Every now and then, some part of the food industry proves to be head and shoulders above the rest. In the realm of addictiveness, for instance, one of the unquestioned leaders is Starbucks. Back in 2006, The Wall Street Journal reporter Janet Adamy took on the retail giant in a piece called “Getting the Kids Hooked on Startarbucks.” One month after the launch of the banana Frappuccino, the corporation sponsored a promotional event in Phoenix, at which the caffeine version of the product was served to adults:
… the coffee retailer also set out samples that the kids flocked to: tiny cups of Bananas & Crème Frappuccinos made with banana puree and whipped cream, no coffee…
Adamy went on to say,
The company says it isn’t aiming its new noncoffee Frappuccinos at children.
Wait a minute. The event was a free day at the zoo, described by the company itself as “family-oriented.” This would seem to imply a crowd consisting mainly of children. And, the phrase “aiming its new noncoffee Frappuccinos at children” is significant. That’s what advertising is all about. They even call us targets. Starbucks should have been ashamed at itself, especially since the corporation apparently was stepping outside the bounds of a self-imposed policy of not marketing to children.
But Starbucks maintained that its policy had not changed. Adamy writes,
The coffee chain’s written policy says its ‘overall marketing, advertising and event sponsorship efforts are not directed at children or youth,’ although some ‘community activities’ end up reaching kids. The company reviews marketing materials to avoid distributing ones that could be ‘inadvertently appealing to youth,’ the policy says.
That sounds like a bunch of baloney. But you ain’t heard nothin’ yet. Adamy also quoted Michael Coles, president of Caribou Coffee, who offered what many alert readers would consider a lame rationale:
Better they should get hooked on an ice-blended beverage than maybe something else.
As we have pointed out before, the Weigh2Rock website is the source of an enormous amount of information about, and insight into the minds of, obese children and teenagers. In his presentation, “What’s Really Causing the Childhood Obesity Epidemic? What Kids Say,” Dr. Pretlow quoted several of them. They are not afraid to talk about addiction, and they know about such concepts as tolerance and denial.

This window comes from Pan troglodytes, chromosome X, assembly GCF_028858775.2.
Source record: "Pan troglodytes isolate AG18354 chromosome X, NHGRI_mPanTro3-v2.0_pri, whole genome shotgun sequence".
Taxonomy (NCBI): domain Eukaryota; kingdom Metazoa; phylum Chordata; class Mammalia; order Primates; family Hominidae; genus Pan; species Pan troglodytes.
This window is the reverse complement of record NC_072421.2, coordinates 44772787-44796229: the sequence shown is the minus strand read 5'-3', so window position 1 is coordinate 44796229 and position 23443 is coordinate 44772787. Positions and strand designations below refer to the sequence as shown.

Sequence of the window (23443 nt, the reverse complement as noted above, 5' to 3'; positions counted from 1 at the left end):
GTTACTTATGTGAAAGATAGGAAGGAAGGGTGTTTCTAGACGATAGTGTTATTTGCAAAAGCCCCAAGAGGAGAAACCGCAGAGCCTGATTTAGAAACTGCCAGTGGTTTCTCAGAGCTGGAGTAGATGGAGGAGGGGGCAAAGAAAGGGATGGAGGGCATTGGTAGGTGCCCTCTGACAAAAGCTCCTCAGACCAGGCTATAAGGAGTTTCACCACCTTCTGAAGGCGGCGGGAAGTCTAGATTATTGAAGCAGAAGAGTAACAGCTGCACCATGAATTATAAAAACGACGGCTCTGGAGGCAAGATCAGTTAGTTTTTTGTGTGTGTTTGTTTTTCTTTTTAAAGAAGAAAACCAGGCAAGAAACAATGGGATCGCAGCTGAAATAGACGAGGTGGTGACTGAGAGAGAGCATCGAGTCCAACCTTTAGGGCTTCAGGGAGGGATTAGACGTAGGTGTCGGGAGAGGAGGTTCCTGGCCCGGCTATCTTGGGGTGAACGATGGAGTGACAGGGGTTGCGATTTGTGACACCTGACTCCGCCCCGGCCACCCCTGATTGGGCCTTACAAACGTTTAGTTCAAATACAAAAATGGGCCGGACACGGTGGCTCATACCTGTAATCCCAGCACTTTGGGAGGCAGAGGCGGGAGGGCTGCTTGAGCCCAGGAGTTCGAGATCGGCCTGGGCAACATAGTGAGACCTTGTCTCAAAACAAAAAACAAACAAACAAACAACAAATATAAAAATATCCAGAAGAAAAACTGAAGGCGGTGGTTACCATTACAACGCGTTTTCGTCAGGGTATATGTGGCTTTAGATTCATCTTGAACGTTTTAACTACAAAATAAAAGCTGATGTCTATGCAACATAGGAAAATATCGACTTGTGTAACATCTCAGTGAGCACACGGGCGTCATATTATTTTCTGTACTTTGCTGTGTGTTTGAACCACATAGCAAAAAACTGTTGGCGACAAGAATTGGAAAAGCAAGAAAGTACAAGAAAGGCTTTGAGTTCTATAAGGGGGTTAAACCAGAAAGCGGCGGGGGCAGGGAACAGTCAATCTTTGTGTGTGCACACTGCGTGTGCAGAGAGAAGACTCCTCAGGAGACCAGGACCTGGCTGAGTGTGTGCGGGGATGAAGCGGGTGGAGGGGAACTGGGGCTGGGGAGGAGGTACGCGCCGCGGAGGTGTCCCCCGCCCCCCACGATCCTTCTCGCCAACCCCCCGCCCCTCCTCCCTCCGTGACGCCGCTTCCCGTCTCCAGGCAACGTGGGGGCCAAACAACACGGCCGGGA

In Slide #65, a child admits being addicted to Starbucks products. In Overweight What Kids Say, Dr. Pretlow backs up the opinion of Dr. David Kessler with his own:
Starbucks was at the point of bankruptcy when the company discovered how to get consumers hooked on its products. Starbucks created the Frappuccino. According to Kessler, ‘This sweet, rich, comforting milkshakelike concoction utterly transformed their business.’ It appears that Starbucks has succeeded with kids…
As evidence, Dr. Pretlow quotes a seriously overweight 12-year old girl who not only drinks a Starbucks concoction every day, but admits to being addicted to the stuff. Sarah Hughes has also covered the same topics, explaining further the theory of the bliss point, the peak experience where we get the greatest pleasure from eating sugar, salt, or fat. She says,
Kessler says it all comes down to the bliss point. ‘The right combination of tastes triggers a greater number of neurons, getting them to fire more,’ he explains… Certain foods trigger the bliss point more than others, among them… Starbuck’s frappuccinos…
What has Starbucks been up to recently? J. P. Freire, who is an associate editor for Commentary, looked into this question and reported the answer in the Washington Examiner, framing it of course as a kick in the pants to the current administration:
In an apparent betrayal of First lady and food inspector-in-chief (and apparent Starbucks drinker) Michelle Obama’s ‘Let’s Move’ healthy lifestyle campaign, Starbucks announced a new cup size for iced coffee, tea, or lemonade drinks this week, called the ‘Trenta.’ … According to Starbucks’ website, getting a ‘Trenta’ Iced Peppermint White Chocolate Mocha could set you back more than 1,000 calories.
Which is about half the day’s energy requirement, with nary a mineral nor scarcely any other kind of nutrient in sight. Whether Starbucks is unpatriotic or merely commercially motivated, this is not what we would call a step in the right direction.
Your responses and feedback are welcome!
Source: “Getting the Kids Hooked on Starbucks,” The Wall Street Journal, 06/27/06
Source: “Why one cake is never enough: Addictive additives in food MAKE us eat more,” Daily Mail, 08/03/09
Source: “Starbucks new ‘Trenta’ size is no ally in Obama’s war on obesity,” Washington Examiner, 01/18/11
Image by jerine (Jerine Lay), used under its Creative Commons license.